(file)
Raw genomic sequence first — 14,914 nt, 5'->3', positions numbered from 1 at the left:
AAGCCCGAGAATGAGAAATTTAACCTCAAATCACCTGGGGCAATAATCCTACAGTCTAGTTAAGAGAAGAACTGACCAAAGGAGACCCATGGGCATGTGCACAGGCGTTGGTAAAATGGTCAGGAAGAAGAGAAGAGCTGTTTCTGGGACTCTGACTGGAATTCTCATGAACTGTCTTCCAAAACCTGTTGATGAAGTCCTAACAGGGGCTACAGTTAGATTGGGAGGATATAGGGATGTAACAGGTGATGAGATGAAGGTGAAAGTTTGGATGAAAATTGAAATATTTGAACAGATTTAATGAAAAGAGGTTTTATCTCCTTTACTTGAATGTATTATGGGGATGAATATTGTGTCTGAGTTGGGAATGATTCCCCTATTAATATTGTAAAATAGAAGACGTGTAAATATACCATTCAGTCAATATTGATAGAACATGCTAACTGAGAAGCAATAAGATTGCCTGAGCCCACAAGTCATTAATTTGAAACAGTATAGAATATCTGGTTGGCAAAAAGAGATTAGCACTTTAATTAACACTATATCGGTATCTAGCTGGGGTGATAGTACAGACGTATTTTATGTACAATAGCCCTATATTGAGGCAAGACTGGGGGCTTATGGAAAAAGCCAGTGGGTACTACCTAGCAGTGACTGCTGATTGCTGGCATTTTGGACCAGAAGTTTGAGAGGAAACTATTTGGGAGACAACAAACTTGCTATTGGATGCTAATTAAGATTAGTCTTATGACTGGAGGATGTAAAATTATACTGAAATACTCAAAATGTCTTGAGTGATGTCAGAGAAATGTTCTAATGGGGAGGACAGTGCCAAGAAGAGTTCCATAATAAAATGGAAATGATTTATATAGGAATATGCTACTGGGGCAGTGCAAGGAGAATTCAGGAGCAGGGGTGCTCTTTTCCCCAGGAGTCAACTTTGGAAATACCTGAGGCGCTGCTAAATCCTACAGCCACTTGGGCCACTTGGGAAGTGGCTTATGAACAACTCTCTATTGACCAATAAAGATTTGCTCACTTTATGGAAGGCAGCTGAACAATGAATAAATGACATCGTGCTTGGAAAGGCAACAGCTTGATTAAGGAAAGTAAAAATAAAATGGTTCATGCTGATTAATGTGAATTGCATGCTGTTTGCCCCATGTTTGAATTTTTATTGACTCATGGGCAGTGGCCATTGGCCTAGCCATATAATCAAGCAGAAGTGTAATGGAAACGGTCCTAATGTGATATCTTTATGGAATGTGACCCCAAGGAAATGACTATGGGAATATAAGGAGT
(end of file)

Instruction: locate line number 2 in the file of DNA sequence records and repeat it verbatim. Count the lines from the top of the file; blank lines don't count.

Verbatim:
AAGCCCGAGAATGAGAAATTTAACCTCAAATCACCTGGGGCAATAATCCTACAGTCTAGTTAAGAGAAGAACTGACCAAAGGAGACCCATGGGCATGTGCACAGGCGTTGGTAAAATGGTCAGGAAGAAGAGAAGAGCTGTTTCTGGGACTCTGACTGGAATTCTCATGAACTGTCTTCCAAAACCTGTTGATGAAGTCCTAACAGGGGCTACAGTTAGATTGGGAGGATATAGGGATGTAACAGGTGATGAGATGAAGGTGAAAGTTTGGATGAAAATTGAAATATTTGAACAGATTTAATGAAAAGAGGTTTTATCTCCTTTACTTGAATGTATTATGGGGATGAATATTGTGTCTGAGTTGGGAATGATTCCCCTATTAATATTGTAAAATAGAAGACGTGTAAATATACCATTCAGTCAATATTGATAGAACATGCTAACTGAGAAGCAATAAGATTGCCTGAGCCCACAAGTCATTAATTTGAAACAGTATAGAATATCTGGTTGGCAAAAAGAGATTAGCACTTTAATTAACACTATATCGGTATCTAGCTGGGGTGATAGTACAGACGTATTTTATGTACAATAGCCCTATATTGAGGCAAGACTGGGGGCTTATGGAAAAAGCCAGTGGGTACTACCTAGCAGTGACTGCTGATTGCTGGCATTTTGGACCAGAAGTTTGAGAGGAAACTATTTGGGAGACAACAAACTTGCTATTGGATGCTAATTAAGATTAGTCTTATGACTGGAGGATGTAAAATTATACTGAAATACTCAAAATGTCTTGAGTGATGTCAGAGAAATGTTCTAATGGGGAGGACAGTGCCAAGAAGAGTTCCATAATAAAATGGAAATGATTTATATAGGAATATGCTACTGGGGCAGTGCAAGGAGAATTCAGGAGCAGGGGTGCTCTTTTCCCCAGGAGTCAACTTTGGAAATACCTGAGGCGCTGCTAAATCCTACAGCCACTTGGGCCACTTGGGAAGTGGCTTATGAACAACTCTCTATTGACCAATAAAGATTTGCTCACTTTATGGAAGGCAGCTGAACAATGAATAAATGACATCGTGCTTGGAAAGGCAACAGCTTGATTAAGGAAAGTAAAAATAAAATGGTTCATGCTGATTAATGTGAATTGCATGCTGTTTGCCCCATGTTTGAATTTTTATTGACTCATGGGCAGTGGCCATTGGCCTAGCCATATAATCAAGCAGAAGTGTAATGGAAACGGTCCTAATGTGATATCTTTATGGAATGTGACCCCAAGGAAATGACTATGGGAATATAAGGAGT